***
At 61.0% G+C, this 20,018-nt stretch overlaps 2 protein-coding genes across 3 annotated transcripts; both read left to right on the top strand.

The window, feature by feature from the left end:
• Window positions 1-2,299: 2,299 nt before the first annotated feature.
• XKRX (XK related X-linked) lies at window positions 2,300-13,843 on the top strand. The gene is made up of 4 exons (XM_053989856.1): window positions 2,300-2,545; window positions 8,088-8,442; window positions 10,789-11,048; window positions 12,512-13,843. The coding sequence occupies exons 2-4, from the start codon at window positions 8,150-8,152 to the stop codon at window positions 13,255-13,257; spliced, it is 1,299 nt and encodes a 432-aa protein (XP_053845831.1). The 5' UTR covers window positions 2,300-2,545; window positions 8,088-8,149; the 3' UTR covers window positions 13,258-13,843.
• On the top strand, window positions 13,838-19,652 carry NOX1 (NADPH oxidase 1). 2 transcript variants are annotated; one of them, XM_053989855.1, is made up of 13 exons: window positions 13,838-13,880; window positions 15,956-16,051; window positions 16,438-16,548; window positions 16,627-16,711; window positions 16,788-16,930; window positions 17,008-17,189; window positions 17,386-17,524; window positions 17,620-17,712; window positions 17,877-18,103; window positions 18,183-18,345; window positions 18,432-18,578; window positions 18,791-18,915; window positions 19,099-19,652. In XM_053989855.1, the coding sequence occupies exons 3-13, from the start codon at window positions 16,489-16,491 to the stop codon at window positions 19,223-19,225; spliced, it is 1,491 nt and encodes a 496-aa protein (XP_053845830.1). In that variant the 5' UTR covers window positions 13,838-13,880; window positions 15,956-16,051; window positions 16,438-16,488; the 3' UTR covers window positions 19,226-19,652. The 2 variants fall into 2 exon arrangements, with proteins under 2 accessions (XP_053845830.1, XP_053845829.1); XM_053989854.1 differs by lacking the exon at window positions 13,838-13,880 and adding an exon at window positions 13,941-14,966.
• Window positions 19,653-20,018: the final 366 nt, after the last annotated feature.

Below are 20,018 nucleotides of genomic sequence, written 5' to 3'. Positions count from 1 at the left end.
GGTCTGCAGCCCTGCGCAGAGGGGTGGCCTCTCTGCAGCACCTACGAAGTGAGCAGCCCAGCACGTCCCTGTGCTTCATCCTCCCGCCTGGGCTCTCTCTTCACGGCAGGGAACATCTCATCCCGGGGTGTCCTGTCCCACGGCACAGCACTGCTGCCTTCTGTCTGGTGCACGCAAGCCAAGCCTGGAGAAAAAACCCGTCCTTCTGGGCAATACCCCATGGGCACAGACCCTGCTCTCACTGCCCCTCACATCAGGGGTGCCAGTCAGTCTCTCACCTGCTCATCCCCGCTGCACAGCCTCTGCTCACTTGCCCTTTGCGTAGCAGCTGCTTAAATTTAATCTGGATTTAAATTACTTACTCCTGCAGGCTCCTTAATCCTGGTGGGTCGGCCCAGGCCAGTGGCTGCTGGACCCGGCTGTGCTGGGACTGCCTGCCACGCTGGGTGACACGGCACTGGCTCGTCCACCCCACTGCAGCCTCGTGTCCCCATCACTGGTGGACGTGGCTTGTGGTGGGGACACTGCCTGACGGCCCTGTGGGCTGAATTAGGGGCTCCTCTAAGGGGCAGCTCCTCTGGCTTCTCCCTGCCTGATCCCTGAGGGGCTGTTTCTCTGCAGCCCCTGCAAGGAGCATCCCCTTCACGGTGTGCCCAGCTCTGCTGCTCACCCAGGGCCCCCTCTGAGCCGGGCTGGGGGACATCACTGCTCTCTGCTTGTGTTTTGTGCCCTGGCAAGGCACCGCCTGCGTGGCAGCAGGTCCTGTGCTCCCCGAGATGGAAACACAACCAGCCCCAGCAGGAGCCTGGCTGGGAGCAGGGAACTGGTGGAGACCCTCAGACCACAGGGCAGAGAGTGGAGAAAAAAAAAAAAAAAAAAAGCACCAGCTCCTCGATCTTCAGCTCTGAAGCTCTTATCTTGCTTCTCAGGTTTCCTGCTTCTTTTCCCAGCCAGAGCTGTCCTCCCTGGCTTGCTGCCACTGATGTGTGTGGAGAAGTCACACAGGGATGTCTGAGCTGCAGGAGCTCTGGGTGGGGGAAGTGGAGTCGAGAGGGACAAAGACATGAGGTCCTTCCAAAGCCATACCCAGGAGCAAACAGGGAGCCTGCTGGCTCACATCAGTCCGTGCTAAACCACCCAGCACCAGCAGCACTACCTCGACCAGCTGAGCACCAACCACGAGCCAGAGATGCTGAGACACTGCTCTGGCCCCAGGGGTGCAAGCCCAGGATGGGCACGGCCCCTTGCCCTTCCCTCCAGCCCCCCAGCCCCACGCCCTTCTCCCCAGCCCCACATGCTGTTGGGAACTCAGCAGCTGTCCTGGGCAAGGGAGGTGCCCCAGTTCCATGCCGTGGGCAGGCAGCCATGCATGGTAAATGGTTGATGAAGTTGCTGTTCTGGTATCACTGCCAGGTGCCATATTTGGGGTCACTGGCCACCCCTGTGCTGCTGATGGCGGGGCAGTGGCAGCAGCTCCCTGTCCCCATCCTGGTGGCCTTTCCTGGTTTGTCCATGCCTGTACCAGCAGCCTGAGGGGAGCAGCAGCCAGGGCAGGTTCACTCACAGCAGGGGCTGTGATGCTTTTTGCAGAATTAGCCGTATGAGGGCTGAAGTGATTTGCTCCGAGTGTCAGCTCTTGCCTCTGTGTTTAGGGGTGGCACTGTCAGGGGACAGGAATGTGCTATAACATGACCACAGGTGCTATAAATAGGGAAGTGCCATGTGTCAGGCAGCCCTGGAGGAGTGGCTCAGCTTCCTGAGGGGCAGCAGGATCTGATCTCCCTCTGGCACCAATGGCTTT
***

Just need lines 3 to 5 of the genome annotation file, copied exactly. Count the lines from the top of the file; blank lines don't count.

• Window positions 1-2,299: 2,299 nt before the first annotated feature.
• XKRX (XK related X-linked) lies at window positions 2,300-13,843 on the top strand. The gene is made up of 4 exons (XM_053989856.1): window positions 2,300-2,545; window positions 8,088-8,442; window positions 10,789-11,048; window positions 12,512-13,843. The coding sequence occupies exons 2-4, from the start codon at window positions 8,150-8,152 to the stop codon at window positions 13,255-13,257; spliced, it is 1,299 nt and encodes a 432-aa protein (XP_053845831.1). The 5' UTR covers window positions 2,300-2,545; window positions 8,088-8,149; the 3' UTR covers window positions 13,258-13,843.
• On the top strand, window positions 13,838-19,652 carry NOX1 (NADPH oxidase 1). 2 transcript variants are annotated; one of them, XM_053989855.1, is made up of 13 exons: window positions 13,838-13,880; window positions 15,956-16,051; window positions 16,438-16,548; window positions 16,627-16,711; window positions 16,788-16,930; window positions 17,008-17,189; window positions 17,386-17,524; window positions 17,620-17,712; window positions 17,877-18,103; window positions 18,183-18,345; window positions 18,432-18,578; window positions 18,791-18,915; window positions 19,099-19,652. In XM_053989855.1, the coding sequence occupies exons 3-13, from the start codon at window positions 16,489-16,491 to the stop codon at window positions 19,223-19,225; spliced, it is 1,491 nt and encodes a 496-aa protein (XP_053845830.1). In that variant the 5' UTR covers window positions 13,838-13,880; window positions 15,956-16,051; window positions 16,438-16,488; the 3' UTR covers window positions 19,226-19,652. The 2 variants fall into 2 exon arrangements, with proteins under 2 accessions (XP_053845830.1, XP_053845829.1); XM_053989854.1 differs by lacking the exon at window positions 13,838-13,880 and adding an exon at window positions 13,941-14,966.